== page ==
When following Jesus looks different than Christianity (pt. 1)

Jesus dancing

An Article just went viral (surprise surprise) about a community that is trying to create a separate prom that won’t allow gay students to attend.


I am not going to debate the theology that surrounds our friends in the LGBTQ community, as I know plenty of Christians on both sides of the proverbial aisle: those who DO believe homosexuality is a sin, and those who do not. However, it seems that for the most part instances of exclusion, discrimination, or outright hatred toward the LGBTQ community seem to arise from those who DO view homosexuality as a sin; therefore, what I want to address is what is seemingly anti-Jesus behavior coming from these folks.

Let me tell you a story (for those who feel that the LGBTQ community are “sinners”):

As Jesus went on from there, he saw a man named Matthew sitting at the prom ticket booth. “Follow me,” he told him, and Matthew got up and followed him.

While Jesus was dancing at prom, many gay, lesbian, transgendered and queers came and danced with him and his disciples. When the “Christians” saw this, they asked his disciples, “Why does your teacher dance with gay, lesbian, transgendered and queers?”…

For my friends that don’t view the LGBTQ community as “sinners” (at least not for their sexuality) – the notion that their Christian faith is demonstrated, in the manner in the article, is heart wrenching.

I fear that we are at a place where we need to have honest discussions about this. If you are in the camp that holds homosexuality as a sin then please follow Jesus’ examples of how to treat the folks you think are missing the mark – don’t wind up in the same camp as many of the Pharisees in this particular situation above (Matthew 9.10-12). If you are in the camp that accepts homosexuality please follow Jesus’ examples of how to love those that disagree with you as well!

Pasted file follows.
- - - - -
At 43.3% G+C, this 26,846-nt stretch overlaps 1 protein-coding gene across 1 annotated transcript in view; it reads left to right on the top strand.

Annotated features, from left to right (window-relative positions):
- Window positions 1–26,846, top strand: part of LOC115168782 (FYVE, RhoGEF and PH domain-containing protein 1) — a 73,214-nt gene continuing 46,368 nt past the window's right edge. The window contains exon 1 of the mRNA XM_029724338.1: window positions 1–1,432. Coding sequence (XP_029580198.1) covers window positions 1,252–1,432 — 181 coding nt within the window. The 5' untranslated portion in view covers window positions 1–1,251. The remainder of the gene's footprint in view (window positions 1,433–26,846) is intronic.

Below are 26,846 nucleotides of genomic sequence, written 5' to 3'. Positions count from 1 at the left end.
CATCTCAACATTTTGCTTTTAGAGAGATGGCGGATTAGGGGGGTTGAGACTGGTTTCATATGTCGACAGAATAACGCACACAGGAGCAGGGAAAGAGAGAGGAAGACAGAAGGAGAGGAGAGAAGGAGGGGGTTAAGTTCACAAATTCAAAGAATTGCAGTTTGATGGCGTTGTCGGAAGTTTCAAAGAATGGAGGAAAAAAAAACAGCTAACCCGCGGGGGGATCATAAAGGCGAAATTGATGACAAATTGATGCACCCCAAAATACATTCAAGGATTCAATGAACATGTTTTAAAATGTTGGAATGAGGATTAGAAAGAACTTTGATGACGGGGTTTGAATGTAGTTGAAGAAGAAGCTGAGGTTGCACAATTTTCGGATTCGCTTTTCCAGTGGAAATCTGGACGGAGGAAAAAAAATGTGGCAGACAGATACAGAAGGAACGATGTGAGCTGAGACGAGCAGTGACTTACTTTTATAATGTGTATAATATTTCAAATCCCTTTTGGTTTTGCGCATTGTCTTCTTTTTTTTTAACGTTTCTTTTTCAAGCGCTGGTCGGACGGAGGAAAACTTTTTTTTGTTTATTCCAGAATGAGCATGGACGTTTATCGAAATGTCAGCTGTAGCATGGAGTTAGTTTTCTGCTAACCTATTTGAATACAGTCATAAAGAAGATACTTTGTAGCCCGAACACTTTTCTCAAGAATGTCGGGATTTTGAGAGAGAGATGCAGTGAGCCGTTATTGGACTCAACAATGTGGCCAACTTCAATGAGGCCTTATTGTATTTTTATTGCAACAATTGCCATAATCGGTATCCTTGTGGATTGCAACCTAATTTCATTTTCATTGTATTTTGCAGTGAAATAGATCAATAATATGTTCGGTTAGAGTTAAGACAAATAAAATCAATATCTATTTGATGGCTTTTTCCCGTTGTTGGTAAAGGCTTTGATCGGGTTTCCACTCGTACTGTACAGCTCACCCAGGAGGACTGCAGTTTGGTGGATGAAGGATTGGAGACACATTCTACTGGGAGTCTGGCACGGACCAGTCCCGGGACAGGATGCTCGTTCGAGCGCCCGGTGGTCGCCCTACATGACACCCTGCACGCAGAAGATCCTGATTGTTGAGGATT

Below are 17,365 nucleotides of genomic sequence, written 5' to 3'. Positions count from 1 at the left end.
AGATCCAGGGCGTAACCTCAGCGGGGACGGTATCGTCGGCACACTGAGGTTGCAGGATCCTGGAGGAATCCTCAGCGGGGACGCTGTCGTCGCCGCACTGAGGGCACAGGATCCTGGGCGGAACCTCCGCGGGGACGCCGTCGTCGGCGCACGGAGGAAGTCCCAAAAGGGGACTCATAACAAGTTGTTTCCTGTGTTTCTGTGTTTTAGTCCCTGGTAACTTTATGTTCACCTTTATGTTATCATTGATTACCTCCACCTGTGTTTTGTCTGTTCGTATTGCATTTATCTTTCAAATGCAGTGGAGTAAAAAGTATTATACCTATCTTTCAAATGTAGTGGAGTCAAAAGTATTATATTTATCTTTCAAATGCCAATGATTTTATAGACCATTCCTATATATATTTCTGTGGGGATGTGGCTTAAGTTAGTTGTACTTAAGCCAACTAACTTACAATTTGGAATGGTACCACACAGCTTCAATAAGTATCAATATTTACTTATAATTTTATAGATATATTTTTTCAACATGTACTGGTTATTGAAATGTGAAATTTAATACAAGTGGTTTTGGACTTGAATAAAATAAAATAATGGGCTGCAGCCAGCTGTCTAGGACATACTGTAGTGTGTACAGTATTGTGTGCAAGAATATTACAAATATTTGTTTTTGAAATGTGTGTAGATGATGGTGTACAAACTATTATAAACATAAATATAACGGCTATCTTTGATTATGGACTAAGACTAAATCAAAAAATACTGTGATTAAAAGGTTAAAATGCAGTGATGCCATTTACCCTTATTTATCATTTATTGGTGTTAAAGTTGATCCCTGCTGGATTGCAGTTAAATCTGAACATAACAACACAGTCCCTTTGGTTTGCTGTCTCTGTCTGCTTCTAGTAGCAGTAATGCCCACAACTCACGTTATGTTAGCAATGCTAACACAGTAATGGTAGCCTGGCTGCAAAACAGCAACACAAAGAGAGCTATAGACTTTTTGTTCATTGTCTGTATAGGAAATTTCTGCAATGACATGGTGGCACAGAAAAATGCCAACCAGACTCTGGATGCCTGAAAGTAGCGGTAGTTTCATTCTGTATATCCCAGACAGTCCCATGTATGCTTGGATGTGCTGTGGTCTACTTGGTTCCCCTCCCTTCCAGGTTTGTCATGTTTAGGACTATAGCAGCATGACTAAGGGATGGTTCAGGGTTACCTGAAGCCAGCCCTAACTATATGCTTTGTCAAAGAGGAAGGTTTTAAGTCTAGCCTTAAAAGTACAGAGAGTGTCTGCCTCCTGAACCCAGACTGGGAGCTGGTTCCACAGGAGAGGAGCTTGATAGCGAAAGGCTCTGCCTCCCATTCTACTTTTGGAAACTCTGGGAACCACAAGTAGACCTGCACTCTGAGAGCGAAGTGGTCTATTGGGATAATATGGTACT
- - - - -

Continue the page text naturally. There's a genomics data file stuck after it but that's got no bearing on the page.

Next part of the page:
Article (as referenced above)

8 thoughts on “When following Jesus looks different than Christianity (pt. 1)

  1. the interesting part about this is that you won’t find many of your friends (if any at all) who disagree with this perspective… we all think these sentiments are beautiful and accurate… so where are these people who believe otherwise? they generally fall outside our own circles… so why? is our attraction to comfort such that we omit these folks from our rosters of friends? Jesus said that he didn’t come to help the well but instead to help the sick… which is a greater illness? being a social reject or being a blinded Pharisee? I think maybe we should make friends with more Pharisees

  2. I should bite… since you implore us to have an honest discussion. I do believe there are actions both abhorrent and pleasing to G_d. As I continue to mercifully transform in attempting to love G_d through my neighbor, it is becoming increasingly clear to me that whatever I deem offensive or repulsive is not my sin to carry. It is not indifference or apathy that is thickening my skin since my passionate views against abortion are typically worn on my sleeve – but even then – that discussion is balanced in the words of forgiveness. As I learn to lavishly expend forgiveness and love for others who feel marginalized, the more I believe I gain a proper dispositions towards G_d’s heart. My history of sins exposes my judgment of another’s “sin” as hypocritical. Therefore, I am gratefully left to encourage, to the best of my limited ability, another’s actions are aimed at honoring G_d.
    His Peace (and I really mean that!)

    1. Ann Ross

      ” My history of sins exposes my judgment of another’s “sin” as hypocritical.” Will be thinking of your eloquent words.. and hoping to incorporate them into my own dialogue. Hope you don’t mind… Thanks!!!

  3. Traci Lewis

    This is an issue I often think about since I have many friends in the LGTBQ community. I’m not really sure on which side of the aisle I stand (sin/not a sin). The only decision I have made is that it is not up to me to decide. All I can do is love and not judge. I wish all Christians felt this way. All hate does is push people away from seeing that Jesus loves them right where they are.

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